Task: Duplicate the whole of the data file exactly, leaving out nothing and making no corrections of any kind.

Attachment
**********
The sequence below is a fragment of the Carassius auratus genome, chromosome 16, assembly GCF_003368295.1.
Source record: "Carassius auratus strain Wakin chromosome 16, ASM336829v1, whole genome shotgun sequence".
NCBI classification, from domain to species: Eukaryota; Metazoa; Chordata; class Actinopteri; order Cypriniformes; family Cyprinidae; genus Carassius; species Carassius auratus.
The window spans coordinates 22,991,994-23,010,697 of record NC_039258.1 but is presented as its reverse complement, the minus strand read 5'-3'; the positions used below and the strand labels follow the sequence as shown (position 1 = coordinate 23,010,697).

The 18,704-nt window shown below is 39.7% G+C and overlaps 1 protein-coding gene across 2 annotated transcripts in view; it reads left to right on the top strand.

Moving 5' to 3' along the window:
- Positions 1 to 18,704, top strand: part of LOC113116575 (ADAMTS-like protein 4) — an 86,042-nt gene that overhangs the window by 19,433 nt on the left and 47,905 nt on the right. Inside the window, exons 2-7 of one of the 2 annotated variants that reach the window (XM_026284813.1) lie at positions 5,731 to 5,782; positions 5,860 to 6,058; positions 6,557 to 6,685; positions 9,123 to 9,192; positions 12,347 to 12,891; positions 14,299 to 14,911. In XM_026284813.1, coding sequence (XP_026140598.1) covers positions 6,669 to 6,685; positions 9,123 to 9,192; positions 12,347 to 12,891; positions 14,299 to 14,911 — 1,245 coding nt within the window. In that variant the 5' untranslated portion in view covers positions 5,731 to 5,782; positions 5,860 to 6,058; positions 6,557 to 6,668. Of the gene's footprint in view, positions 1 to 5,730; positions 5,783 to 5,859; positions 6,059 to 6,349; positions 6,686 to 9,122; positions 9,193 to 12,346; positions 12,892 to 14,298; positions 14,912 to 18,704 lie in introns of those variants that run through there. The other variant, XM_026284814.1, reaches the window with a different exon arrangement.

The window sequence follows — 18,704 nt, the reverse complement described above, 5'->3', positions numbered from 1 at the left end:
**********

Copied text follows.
The sequence below is a fragment of the Carassius auratus genome, chromosome 16, assembly GCF_003368295.1.
Source record: "Carassius auratus strain Wakin chromosome 16, ASM336829v1, whole genome shotgun sequence".
NCBI classification, from domain to species: Eukaryota; Metazoa; Chordata; class Actinopteri; order Cypriniformes; family Cyprinidae; genus Carassius; species Carassius auratus.
The window spans coordinates 22,991,994-23,010,697 of record NC_039258.1 but is presented as its reverse complement, the minus strand read 5'-3'; the positions used below and the strand labels follow the sequence as shown (position 1 = coordinate 23,010,697).

The 18,704-nt window shown below is 39.7% G+C and overlaps 1 protein-coding gene across 2 annotated transcripts in view; it reads left to right on the top strand.

Moving 5' to 3' along the window:
- Positions 1 to 18,704, top strand: part of LOC113116575 (ADAMTS-like protein 4) — an 86,042-nt gene that overhangs the window by 19,433 nt on the left and 47,905 nt on the right. Inside the window, exons 2-7 of one of the 2 annotated variants that reach the window (XM_026284813.1) lie at positions 5,731 to 5,782; positions 5,860 to 6,058; positions 6,557 to 6,685; positions 9,123 to 9,192; positions 12,347 to 12,891; positions 14,299 to 14,911. In XM_026284813.1, coding sequence (XP_026140598.1) covers positions 6,669 to 6,685; positions 9,123 to 9,192; positions 12,347 to 12,891; positions 14,299 to 14,911 — 1,245 coding nt within the window. In that variant the 5' untranslated portion in view covers positions 5,731 to 5,782; positions 5,860 to 6,058; positions 6,557 to 6,668. Of the gene's footprint in view, positions 1 to 5,730; positions 5,783 to 5,859; positions 6,059 to 6,349; positions 6,686 to 9,122; positions 9,193 to 12,346; positions 12,892 to 14,298; positions 14,912 to 18,704 lie in introns of those variants that run through there. The other variant, XM_026284814.1, reaches the window with a different exon arrangement.

The window sequence follows — 18,704 nt, the reverse complement described above, 5'->3', positions numbered from 1 at the left end: